As home brewer's we all have a tendency to want... to want a better set up, to want more equipment, to want cheaper prices, to want the perfect recipe.   I am no different, but what I want... to consistently make excellent (near competition quality) beer with my current set up.  To that end I have developed some rules for my self.  By following these rules I avoid wandering all over the fertile landscape of home brewing.   These rules are my road map.   I'm sure you have all been tempted to try many different methods, recipes, and techniques.  By having rules, you can try different things in a way that you know, that you have proven will work for you.

Image result for follow the rulesSo with out further adieu, I present my common sense rules for making excellent beer.  The first rule is of course have fun.

  1. .
  2. It's about the skill of the brewer.
    1. It's not the equipment
    2. It's not the recipe
    3. It is about the skill of the brewer
      1. The cleanliness of the brewer
      2. The sanitation of the brewer
      3. The organization of the brewer
      4. The subtle tricks, nuances and processes picked up through experience... and failure
  3. There is no substitute for Sanitation. 
    1. Clean everything. 
    2. Sanitize everything.
  4. Know your equipment, and it's limitations
    1. Stick with your process
    2. Do not change from 3 vessel, to BIAB, to Partial Mash, to No Boil constantly.  
    3. Find your process and stick with it. 
      1. For me that process is Partial Mash.
        1. I don't do all grain 5 gallon batches
        2. I don't do purely BIAB, although I use a bag.
        3. I don't do purely extract
  5. Proven Recipes tend to work well.
    1. Proven means vetted out, tested, published in a reputable journal of home brewing.  BYO or ZYMURGY
      1. Get BYO Here
    2. Proven means recipes from sources you KNOW and trust.
      1. It may mean a recipe off of Beer Smith, or BrewToad, or Brewer'sfriend, if you know the brewer and their quality.
        1. Be careful with online recipes... I saw a so called partial mash "stout" recipe that had 4 lbs of chocolate malt in it. and 9.9 lbs of LME... uh... well... no... hard pass sir.
  6. There is no substitute for Sanitation.  YES I'M REPEATING MYSELF
    1. Clean everything. 
    2. Sanitize everything. 
  7. Record everything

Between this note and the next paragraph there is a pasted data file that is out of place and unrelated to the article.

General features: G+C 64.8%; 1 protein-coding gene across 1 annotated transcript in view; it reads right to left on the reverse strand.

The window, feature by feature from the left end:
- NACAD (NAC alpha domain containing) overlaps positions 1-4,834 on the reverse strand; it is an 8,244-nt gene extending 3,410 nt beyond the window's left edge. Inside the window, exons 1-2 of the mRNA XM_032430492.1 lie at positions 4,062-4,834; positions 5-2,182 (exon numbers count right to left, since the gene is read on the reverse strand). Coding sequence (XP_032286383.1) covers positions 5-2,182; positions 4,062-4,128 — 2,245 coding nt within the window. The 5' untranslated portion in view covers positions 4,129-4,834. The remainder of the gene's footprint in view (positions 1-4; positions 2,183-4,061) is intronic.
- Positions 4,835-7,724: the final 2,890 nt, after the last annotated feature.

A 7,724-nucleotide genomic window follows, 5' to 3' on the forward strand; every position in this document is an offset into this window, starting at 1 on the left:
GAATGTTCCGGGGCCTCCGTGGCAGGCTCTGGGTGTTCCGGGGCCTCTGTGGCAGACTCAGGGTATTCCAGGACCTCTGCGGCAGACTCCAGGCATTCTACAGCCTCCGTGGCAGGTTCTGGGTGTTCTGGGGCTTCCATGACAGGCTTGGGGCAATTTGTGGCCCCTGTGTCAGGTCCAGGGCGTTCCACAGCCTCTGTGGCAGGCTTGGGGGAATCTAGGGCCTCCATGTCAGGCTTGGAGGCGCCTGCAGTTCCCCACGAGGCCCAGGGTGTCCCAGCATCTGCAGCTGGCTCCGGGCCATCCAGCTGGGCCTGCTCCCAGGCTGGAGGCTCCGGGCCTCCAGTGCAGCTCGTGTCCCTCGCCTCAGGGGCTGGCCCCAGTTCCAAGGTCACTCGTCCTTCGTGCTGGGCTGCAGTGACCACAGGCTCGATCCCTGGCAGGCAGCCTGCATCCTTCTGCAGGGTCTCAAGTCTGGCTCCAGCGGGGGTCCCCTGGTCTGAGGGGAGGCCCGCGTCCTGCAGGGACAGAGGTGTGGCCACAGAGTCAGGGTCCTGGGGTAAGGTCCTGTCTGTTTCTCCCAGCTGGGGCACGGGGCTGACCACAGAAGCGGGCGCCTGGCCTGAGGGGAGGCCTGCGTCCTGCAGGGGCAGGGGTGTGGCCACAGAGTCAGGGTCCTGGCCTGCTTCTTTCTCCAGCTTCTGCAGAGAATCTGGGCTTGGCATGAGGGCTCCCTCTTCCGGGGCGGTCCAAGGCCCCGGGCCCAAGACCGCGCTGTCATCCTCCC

1. Have a brewing log for every batch.  Record Everything that happened while you were brewing.
      1. Successes
      2. Failures
    1. I've been brewing for 24 years, and I still learn all the time.
    2. I'm currently re reading "How to brew" by John Palmer. This time I'm reading it with a note book, studying everything.  
      1. get the book here
    3. Next up "Principles of Brewing Science" by George Fixx.
      1. a very technical book for more advanced brewers
      2. Get Principles of Brewing Science Here... but have your learning cap on.
What are your rules for home brew success?

Monday, June 1, 2015

Strawberry Blonde Brew Day 1.052 NO CHILL

Yup, I brewed again.   2 days, 2 brews.  So much fun.  But Today things didn't go exactly as planned. You see, today wasn't supposed to be a no chill brew day but a meeting at church cut my brew day short.   So for the first time we here at counter brew bring you... a no chill brew day.  It's a strawberry blonde ale, so I'm not worried about the hops. We'll see how it turns out.
Of course Ill keep everyone posted, and if it is great beer, I'll probably start no chill brewing when ever I can. To be honest it has always bothered me how much water is wasted in the chilling of beer.  I know the theory is sound, I know that down under guys do it all the time, but I haven't had the courage to try it yet.  But, hey, anything that makes my brew day easier...

Today was a blonde ale... in my crazy head a blonde ale is a cream ale at a little higher OG and with a little more freedom on SRM and gran bill.  I know classically I should use Windsor or an English ale yeast but I usually use US05.  And this one is destined to have strawberry flavor added, so no reason for a yeast with any complication at all. Truth be told this one is for SWMBO and her girl friends.  It is a classic summer beer.   Ill probably brew a wheat next weekend and that one too will have a flavoring added (apricot or raspberry).  Easy way to create fun summer beers.  My new fermentation chamber can hold 6, 5 gallon fermenters so... yeah, lets fill them all.  When that is done, Ill begin my Lagers and Stouts.   I know many of you brew lagers in the winter for summer, but I brew them in the summer with Wyeast 2112.  The idea is to have plenty of non challenging beers around for football season, and to build a series of beers on one yeast cake (standard lager, premium lager, bock, ocktoberfest)

Today was also a traditional brew day.  No partial mash or BIAB.  A relatively small grain bill meant it was time to use the 2, 2 gallon  beverage coolers with the bags as filters.   Using the bags as filters means you don't need to vorlauf.  A quality voile bag will create a clear grain free wort.  Nice time savings.  Even though I could't chill my beer, it was still a fun brew day, and I continued to learn a lot about the Cajun Injector as a brew kettle.  I think I actually figured out my main practices from here on out.   So regardless of how the beer turns out this was a great brew day.  Crazy as it may sound I plan on brewing Partial Mash, most all of the time. A grain bill up to 6 lbs with 2 lbs of DME means I need about 3 gallons of water for strike, 2 gallons of 170 F for the rinse, and 2.25 gallons addition.   It's the addition that makes this perfect... Into the addition, on the stove top, I dissolve my DME.  I bring it slowly to near boiling.  This weekend Ill post a step by step of how I rule the brewing world with my Janky, Ghetto Set Up.